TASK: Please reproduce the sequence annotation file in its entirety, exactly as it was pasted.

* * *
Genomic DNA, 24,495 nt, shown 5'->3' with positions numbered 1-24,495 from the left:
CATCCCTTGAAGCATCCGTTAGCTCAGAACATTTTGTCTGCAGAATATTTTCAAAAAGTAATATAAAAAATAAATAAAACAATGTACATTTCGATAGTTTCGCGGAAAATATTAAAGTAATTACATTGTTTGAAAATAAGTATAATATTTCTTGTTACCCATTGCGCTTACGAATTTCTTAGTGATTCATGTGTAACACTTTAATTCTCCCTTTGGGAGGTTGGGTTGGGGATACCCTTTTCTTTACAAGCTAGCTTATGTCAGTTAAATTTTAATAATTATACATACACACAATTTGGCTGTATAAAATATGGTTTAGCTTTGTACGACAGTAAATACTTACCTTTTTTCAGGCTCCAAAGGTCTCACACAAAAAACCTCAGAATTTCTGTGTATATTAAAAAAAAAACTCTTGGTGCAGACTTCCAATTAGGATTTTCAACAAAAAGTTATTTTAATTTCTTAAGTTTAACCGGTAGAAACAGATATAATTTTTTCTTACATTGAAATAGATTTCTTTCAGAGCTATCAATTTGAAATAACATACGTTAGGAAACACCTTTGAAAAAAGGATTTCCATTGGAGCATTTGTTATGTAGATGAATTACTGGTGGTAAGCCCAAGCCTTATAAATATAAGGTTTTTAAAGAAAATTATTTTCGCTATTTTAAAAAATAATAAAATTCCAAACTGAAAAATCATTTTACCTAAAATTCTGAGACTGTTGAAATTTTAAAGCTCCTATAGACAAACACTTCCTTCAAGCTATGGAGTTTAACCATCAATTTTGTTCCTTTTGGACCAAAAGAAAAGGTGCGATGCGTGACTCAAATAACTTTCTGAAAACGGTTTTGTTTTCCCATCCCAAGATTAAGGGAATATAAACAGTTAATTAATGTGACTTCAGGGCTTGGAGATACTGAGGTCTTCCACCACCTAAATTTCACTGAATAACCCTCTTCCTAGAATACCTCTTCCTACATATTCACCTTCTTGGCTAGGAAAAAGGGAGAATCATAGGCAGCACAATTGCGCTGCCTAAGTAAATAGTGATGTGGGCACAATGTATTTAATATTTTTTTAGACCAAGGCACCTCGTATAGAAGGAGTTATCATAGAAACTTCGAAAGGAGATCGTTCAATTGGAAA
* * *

Genomic DNA, 24,495 nt, shown 5'->3' with positions numbered 1-24,495 from the left:
CATCCCTTGAAGCATCCGTTAGCTCAGAACATTTTGTCTGCAGAATATTTTCAAAAAGTAATATAAAAAATAAATAAAACAATGTACATTTCGATAGTTTCGCGGAAAATATTAAAGTAATTACATTGTTTGAAAATAAGTATAATATTTCTTGTTACCCATTGCGCTTACGAATTTCTTAGTGATTCATGTGTAACACTTTAATTCTCCCTTTGGGAGGTTGGGTTGGGGATACCCTTTTCTTTACAAGCTAGCTTATGTCAGTTAAATTTTAATAATTATACATACACACAATTTGGCTGTATAAAATATGGTTTAGCTTTGTACGACAGTAAATACTTACCTTTTTTCAGGCTCCAAAGGTCTCACACAAAAAACCTCAGAATTTCTGTGTATATTAAAAAAAAAACTCTTGGTGCAGACTTCCAATTAGGATTTTCAACAAAAAGTTATTTTAATTTCTTAAGTTTAACCGGTAGAAACAGATATAATTTTTTCTTACATTGAAATAGATTTCTTTCAGAGCTATCAATTTGAAATAACATACGTTAGGAAACACCTTTGAAAAAAGGATTTCCATTGGAGCATTTGTTATGTAGATGAATTACTGGTGGTAAGCCCAAGCCTTATAAATATAAGGTTTTTAAAGAAAATTATTTTCGCTATTTTAAAAAATAATAAAATTCCAAACTGAAAAATCATTTTACCTAAAATTCTGAGACTGTTGAAATTTTAAAGCTCCTATAGACAAACACTTCCTTCAAGCTATGGAGTTTAACCATCAATTTTGTTCCTTTTGGACCAAAAGAAAAGGTGCGATGCGTGACTCAAATAACTTTCTGAAAACGGTTTTGTTTTCCCATCCCAAGATTAAGGGAATATAAACAGTTAATTAATGTGACTTCAGGGCTTGGAGATACTGAGGTCTTCCACCACCTAAATTTCACTGAATAACCCTCTTCCTAGAATACCTCTTCCTACATATTCACCTTCTTGGCTAGGAAAAAGGGAGAATCATAGGCAGCACAATTGCGCTGCCTAAGTAAATAGTGATGTGGGCACAATGTATTTAATATTTTTTTAGACCAAGGCACCTCGTATAGAAGGAGTTATCATAGAAACTTCGAAAGGAGATCGTTCAATTGGAAA